5-step guide to managing stress
Download the interactive Stress Management Worksheet that you can fill on your computer or other device as you go through this process.
Each of us responds to stress in our own unique way. Get to know your particular signs and symptoms of stress — and when you experience them, consider that stress could be the cause.
- Dry mouth
- Increased heart rate
- Muscle aches, stiffness or pain (especially in the neck, shoulders and lower back)
- High blood pressure
- Frequent colds or flu
- Worsening of an existing illness (e.g. asthma, skin rashes)
- Chest pain
- Stomach cramps
- Weight gain or loss
- Increased smoking, drinking, drug use
- Changes in eating habits
- Changes in sleeping habits
- Mervousness (nail biting, fidgeting, pacing, etc.)
- Difficulty concentrating
- Decreased memory
- Difficulty making decisions
- Mind going blank or racing
- Loss of sense of humour
- Decreased libido
- Bad dreams
- Short temper
Note: Some signs of stress, like chest pain, indicate a potential health problem. Consult your health professional if you experience serious or ongoing symptoms.
A stressor is something that causes stress. Any situation or event that you perceive as a danger will be a stressor. Examples of stressors are an upcoming exam, financial troubles or a conflict with your partner.
Often, you can easily identify the cause of your stress. At other times, it can be difficult. The following tips can help you identify your stressors:
- Since stress is often related to change, examine recent changes in your life.
- Pinpoint when the symptoms started. For example, if you started having problems sleeping two weeks ago, look at the changes in your life that took place around that time.
- Ask someone close to you for their opinion. Sometimes, others know what might be causing your stress when you are not aware.
- Reviewing a list of stressors might spark some ideas.
Stress is a response to danger. No danger... no stress! Therefore, in this step you ask yourself: "Why do I see this situation as a danger?" The answer can often be stated in the format "I see this situation as a danger because I don't have enough ____ to deal with ____." For example, "I see this situation as dangerous because I don't have enough money to pay the Visa bill".
In general, people evaluate a situation as a danger when they think they don't have enough resources to handle the demands of the situation. Therefore, you need to look at two aspects of the situation: the demands and the resources. If you think you have enough resources to meet the demands, you will be able to handle the situation. You won't see it as a danger and will not experience stress. However, if you think your resources fall short of what's needed to handle the situation, you will see danger and experience stress.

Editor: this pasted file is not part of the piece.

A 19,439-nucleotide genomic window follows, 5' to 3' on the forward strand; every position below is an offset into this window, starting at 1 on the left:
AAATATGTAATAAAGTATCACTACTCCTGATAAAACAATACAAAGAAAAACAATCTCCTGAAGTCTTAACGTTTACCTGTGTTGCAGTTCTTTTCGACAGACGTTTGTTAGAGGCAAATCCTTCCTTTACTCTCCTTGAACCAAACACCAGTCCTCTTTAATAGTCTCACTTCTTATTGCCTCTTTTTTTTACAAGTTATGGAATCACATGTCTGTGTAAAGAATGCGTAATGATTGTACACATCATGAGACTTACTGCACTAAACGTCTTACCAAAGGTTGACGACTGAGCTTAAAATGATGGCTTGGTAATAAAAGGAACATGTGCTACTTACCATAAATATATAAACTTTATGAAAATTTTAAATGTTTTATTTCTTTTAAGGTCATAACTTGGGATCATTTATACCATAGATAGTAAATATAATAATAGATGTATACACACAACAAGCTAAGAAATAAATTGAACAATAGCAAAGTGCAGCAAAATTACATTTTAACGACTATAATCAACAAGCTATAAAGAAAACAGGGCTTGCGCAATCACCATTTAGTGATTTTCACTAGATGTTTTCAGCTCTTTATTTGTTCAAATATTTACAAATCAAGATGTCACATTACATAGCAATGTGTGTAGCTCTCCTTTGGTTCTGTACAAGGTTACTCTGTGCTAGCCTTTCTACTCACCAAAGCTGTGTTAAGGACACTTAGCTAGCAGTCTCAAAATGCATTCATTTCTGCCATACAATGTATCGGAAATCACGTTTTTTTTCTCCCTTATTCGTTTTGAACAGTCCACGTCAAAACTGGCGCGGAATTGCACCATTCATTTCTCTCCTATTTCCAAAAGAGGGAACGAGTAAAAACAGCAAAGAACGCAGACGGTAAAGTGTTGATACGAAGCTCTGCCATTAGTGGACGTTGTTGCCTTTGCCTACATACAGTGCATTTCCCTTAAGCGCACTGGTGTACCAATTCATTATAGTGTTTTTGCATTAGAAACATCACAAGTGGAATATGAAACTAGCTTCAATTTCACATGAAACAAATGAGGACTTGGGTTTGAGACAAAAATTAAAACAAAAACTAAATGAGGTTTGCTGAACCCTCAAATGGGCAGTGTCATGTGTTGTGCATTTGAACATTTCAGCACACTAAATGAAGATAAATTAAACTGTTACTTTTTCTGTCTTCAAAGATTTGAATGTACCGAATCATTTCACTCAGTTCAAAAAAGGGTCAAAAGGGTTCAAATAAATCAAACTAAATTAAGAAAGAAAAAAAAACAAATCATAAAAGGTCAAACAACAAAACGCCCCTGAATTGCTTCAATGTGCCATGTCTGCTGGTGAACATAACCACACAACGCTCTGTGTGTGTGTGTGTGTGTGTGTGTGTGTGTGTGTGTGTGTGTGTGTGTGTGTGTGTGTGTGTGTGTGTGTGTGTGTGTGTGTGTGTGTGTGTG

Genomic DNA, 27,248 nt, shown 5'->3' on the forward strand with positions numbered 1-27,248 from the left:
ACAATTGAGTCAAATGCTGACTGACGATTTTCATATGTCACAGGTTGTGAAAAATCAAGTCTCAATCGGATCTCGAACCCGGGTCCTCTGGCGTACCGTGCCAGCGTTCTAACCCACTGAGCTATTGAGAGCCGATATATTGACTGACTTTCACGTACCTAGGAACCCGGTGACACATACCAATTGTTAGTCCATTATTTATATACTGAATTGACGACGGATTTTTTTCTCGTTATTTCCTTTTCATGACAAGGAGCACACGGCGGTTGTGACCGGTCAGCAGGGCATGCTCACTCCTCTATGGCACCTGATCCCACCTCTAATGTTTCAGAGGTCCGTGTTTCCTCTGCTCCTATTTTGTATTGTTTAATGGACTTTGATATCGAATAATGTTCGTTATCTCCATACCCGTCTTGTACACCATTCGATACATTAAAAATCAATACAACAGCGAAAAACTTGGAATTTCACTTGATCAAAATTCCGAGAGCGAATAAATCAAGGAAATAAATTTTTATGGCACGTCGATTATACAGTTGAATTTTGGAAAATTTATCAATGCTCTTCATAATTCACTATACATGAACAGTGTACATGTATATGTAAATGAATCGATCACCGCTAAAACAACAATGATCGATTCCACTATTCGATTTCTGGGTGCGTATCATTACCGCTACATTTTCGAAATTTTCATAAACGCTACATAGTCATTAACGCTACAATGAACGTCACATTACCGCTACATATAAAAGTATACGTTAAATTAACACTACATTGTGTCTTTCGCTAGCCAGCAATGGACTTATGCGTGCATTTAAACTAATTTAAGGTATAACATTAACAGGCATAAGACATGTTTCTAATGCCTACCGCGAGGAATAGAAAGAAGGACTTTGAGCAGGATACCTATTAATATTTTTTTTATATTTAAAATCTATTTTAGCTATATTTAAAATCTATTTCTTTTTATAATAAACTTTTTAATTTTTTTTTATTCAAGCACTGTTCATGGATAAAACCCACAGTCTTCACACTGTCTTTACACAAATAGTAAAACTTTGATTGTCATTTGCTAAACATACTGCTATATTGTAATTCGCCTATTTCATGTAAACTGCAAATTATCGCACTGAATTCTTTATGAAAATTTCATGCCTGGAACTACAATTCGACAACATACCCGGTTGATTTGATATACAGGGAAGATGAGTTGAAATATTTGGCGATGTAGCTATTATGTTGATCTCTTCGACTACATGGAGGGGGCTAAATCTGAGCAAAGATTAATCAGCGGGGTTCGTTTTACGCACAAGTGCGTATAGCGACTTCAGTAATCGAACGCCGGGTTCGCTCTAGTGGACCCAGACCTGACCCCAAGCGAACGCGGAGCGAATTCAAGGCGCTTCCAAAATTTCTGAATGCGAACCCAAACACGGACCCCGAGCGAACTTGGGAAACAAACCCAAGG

There are hundreds of strategies that can help to manage stress. The situation that causes the stress will determine which strategy would be most effective. In general, stress management strategies fall into two categories: those that address the symptoms of stress and those that address the causes of stress.
Explore our resources on different stress management strategies:
- Strategies that address the symptoms of stress: The strategies that address the symptoms of stress are relaxation strategies. Remember that the body's response to stress (the fight or flight response) is stimulating. This stimulation contributes to health problems, but if you implement relaxation strategies you will turn off the stress response and reduce the damage caused by stress.
- Strategies that address the cause of stress: Remember that stress is a response to danger. If you don't see danger, you won't experience stress. The goal of strategies that address the cause of stress is to remove the danger by decreasing your demands or increasing your resources (or a combination of both). The strategies can be placed into two categories depending on whether the stressor is real or self-created.
- Strategies to manage real stressors: The goal of stress management strategies for real stressors is to take action to remove the danger that is causing your stress. The action you take will likely require building and/or using skills. For example, managing stress caused by financial difficulties requires building and using good budgeting skills. Managing stress caused by having to write a term paper requires building and using good writing skills. The skill you use will depend on the stressor.
- Strategies to manage self-created stressors: The goal of stress management strategies for self-created stressors is to change the way you think to remove the danger.
You have done your best to manage stress. Now it's time to evaluate whether your efforts were successful.
If you are no longer feeling stressed, congratulate yourself for doing a good job and note what strategies helped so you can use them again in future situations.
If you are still stressed, review the steps. Maybe you didn't accurately identify the stressor or why it is a stressor. Maybe you selected an inappropriate stress management strategy. Maybe your stress is not a result of the situation as much as the result of your perception of the situation. Adjust your stress management approach in light of what you discover.
If you are trying hard to reduce your stress and it is not working, consider meeting with a counselor or other mental health professional. Here at Concordia, you can you can meet with a counsellor at Counselling and Psychological Services. You can also meet with a Health Promotion Specialist at Health Services or discuss your concerns with a nurse who can help you identify resources at Concordia or in the community.
The mental health support services page lists additional mental health resources at Concordia and in the community.